It’S All Your Fault!: Examining The Defendant’S Use Of Ineffective Assistance Of Counsel As A Means Of Getting A “Second Bite At The Apple.”, 2018 Southern University Law Center
It’S All Your Fault!: Examining The Defendant’S Use Of Ineffective Assistance Of Counsel As A Means Of Getting A “Second Bite At The Apple.”, Prentice L. White
Dickinson Law Review
The United States Constitution provides individuals convicted of a crime with “a second bite at the apple.” The Sixth Amendment provides an avenue to appeal one’s conviction based on the claim of “ineffective assistance of counsel.” What were the Framers’ true intentions in using the phrase “effective assistance of counsel”? How does the Antiterrorism and Effective Death Penalty Act (AEDPA) of 1996 affect habeas corpus appeals? This article answers these questions through the eyes of Thomas—a fictional character who is appealing his murder conviction.
This article first looks at the history surrounding effective assistance of counsel and discusses ...
The End Of Special Treatment For Cubans In The U.S. Immigration System: Consequences And Solutions For Cubans With Final Orders Of Removal, 2018 Dickinson School of Law of the Pennsylvania State University
The End Of Special Treatment For Cubans In The U.S. Immigration System: Consequences And Solutions For Cubans With Final Orders Of Removal, Lindsay Daniels
Dickinson Law Review
In January 2016, former President Obama announced the end of the “Wet-Foot, Dry-Foot” Policy, which granted special immigration benefits to Cuban migrants. As part of the agreement to end this policy, the Cuban government agreed to take back its citizens with final orders of removal for criminal convictions, an action that it had refused to take for decades. This Comment will begin by exploring past and present immigration policies between the United States and Cuba, including recent developments like the normalization of relations and the impact of President Trump’s immigration policies.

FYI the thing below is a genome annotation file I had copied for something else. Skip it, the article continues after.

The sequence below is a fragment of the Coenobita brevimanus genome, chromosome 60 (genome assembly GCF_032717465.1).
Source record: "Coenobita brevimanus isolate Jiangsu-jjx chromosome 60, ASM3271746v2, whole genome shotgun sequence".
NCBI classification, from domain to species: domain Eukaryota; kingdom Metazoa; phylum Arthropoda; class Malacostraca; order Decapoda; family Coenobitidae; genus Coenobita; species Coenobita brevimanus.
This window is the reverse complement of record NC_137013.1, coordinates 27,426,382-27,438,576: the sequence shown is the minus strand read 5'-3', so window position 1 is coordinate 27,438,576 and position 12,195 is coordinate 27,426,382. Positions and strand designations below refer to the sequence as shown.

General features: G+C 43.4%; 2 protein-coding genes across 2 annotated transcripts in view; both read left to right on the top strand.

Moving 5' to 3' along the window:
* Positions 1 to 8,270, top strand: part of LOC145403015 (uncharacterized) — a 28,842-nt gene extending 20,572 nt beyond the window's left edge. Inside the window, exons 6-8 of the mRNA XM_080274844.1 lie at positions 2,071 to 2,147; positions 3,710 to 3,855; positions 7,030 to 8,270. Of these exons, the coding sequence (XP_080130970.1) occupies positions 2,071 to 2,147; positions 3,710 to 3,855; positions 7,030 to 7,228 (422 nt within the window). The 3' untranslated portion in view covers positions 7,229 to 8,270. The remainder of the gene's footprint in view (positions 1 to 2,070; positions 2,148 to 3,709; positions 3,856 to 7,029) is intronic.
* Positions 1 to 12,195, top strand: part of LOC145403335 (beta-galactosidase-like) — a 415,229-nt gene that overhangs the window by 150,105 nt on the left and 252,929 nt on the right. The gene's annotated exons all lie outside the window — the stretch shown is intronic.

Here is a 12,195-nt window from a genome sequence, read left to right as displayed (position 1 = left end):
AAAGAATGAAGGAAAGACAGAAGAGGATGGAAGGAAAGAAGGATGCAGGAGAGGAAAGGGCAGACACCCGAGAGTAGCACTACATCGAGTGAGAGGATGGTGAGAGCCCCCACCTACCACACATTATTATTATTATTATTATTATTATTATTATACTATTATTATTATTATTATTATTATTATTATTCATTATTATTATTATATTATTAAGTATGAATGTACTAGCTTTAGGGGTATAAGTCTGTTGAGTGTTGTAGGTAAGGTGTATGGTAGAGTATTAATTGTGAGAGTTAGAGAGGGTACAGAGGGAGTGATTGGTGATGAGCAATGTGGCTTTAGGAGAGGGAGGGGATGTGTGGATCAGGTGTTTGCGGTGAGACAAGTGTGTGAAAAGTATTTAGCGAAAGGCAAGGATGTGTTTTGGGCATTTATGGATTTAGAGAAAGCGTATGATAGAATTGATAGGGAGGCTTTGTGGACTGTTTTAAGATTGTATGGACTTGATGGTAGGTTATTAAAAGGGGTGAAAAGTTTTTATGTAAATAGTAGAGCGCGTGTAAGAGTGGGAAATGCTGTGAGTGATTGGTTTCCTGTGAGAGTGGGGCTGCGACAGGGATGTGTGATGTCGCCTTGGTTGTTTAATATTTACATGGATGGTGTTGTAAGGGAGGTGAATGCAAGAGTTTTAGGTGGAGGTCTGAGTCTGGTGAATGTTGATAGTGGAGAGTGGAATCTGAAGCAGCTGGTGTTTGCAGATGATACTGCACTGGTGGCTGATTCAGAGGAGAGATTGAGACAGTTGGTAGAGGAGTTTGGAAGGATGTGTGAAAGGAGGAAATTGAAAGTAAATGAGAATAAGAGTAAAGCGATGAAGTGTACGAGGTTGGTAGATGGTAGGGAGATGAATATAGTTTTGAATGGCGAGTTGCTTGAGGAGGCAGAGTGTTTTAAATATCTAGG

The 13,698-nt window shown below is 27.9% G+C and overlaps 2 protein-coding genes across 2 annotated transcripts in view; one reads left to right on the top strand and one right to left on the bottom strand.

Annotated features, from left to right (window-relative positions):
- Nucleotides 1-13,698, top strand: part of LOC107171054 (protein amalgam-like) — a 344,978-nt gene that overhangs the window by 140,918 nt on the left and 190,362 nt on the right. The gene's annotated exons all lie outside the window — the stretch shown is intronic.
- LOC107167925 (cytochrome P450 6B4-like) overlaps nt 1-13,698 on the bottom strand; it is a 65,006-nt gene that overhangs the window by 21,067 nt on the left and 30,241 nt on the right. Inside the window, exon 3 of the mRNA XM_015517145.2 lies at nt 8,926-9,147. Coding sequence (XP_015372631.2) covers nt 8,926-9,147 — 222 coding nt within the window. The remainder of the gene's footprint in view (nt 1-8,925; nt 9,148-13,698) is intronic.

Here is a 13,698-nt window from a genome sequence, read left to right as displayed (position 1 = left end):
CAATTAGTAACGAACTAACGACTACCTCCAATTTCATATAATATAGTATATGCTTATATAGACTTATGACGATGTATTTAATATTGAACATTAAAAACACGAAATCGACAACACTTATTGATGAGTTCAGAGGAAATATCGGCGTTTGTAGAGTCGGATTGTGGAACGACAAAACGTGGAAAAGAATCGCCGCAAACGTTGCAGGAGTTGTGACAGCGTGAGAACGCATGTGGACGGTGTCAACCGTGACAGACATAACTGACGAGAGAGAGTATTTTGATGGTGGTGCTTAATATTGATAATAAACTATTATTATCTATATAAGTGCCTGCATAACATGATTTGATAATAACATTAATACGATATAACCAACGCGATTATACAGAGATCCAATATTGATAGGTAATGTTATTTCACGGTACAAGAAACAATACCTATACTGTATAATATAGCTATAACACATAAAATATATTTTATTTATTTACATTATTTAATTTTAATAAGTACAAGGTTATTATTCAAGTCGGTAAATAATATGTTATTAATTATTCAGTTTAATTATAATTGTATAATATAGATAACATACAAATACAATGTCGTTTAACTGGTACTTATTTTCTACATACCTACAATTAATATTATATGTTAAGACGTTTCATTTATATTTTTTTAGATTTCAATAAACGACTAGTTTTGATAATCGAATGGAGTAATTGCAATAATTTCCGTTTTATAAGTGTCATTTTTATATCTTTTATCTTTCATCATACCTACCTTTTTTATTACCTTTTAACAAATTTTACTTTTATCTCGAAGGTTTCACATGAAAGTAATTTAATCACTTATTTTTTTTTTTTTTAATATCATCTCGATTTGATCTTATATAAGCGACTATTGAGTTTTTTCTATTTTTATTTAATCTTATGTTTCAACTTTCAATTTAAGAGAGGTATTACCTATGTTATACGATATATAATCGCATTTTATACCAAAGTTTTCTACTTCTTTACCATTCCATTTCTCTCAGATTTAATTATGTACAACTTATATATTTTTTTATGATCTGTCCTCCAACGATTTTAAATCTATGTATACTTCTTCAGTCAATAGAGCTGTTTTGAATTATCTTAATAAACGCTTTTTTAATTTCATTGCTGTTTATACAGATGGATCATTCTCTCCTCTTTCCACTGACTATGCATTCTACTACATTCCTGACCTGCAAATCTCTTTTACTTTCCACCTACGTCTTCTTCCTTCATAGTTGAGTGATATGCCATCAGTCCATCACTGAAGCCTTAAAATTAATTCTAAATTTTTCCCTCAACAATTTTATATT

This Comment will then explore possible avenues of ...
International Law And The Balfour Decision, 2018 The Catholic University of America, Columbus School of Law
International Law And The Balfour Decision, Geoffrey R. Watson
Scholarly Articles and Other Contributions
The Balfour Declaration had enormous political significance, but did it have any legal force? Was it legally binding, exposing Britain to legal remedies for its breach, or was it merely an expression of policy that could be disregarded without legal consequences? These questions are of intense interest to legal historians, but they also have contemporary political relevance. The issue is not so much whether Britain might be liable to the Palestinians for failing to safeguard the “civil and religious rights” of non-Jewish residents of Palestine, though that is a theoretical possibility. Instead, the question is whether the Declaration is legally ...
Internationalizing And Historicizing Hart’S Theory Of Law, 2018 Peking University School of Transnational Law
Internationalizing And Historicizing Hart’S Theory Of Law, Norman P. Ho
Washington University Jurisprudence Review
In The Concept of Law – which continues to enjoy the central position in the field of analytical jurisprudence five decades after its initial publication – H.L.A. Hart makes two powerful claims. He argues that his theory of law is universal (in that it can apply to any legal culture) and timeless (in that it can apply to different times in history). Despite the sweeping, bold nature of these claims, neither Hart nor the large body of scholarship that has responded to, criticized, and refined Hart’s model of law over the past few decades has really tested whether Hart ...
Dworkin's Incomplete Interpretation Of Democracy, 2018 Swansea University
Dworkin's Incomplete Interpretation Of Democracy, Alexander Latham
Washington University Jurisprudence Review
This essay mounts an immanent critique of Dworkin’s defense of judicial review. Taking Dworkin’s methodology of constructive interpretation as my starting point, I argue that when analyzing the role that political institutions play in democracy, Dworkin fails to take his own method far enough. In particular, he limits his constructive interpretation of democracy to the practice of voting, overlooking the distinctive democratic values implicit within the institutions and practices of legislation by representative assembly. Ironically, given his well-known critique of majoritarian democracy, this failure leads Dworkin to adopt majoritarianism as a starting point when assessing particular institutions. A ...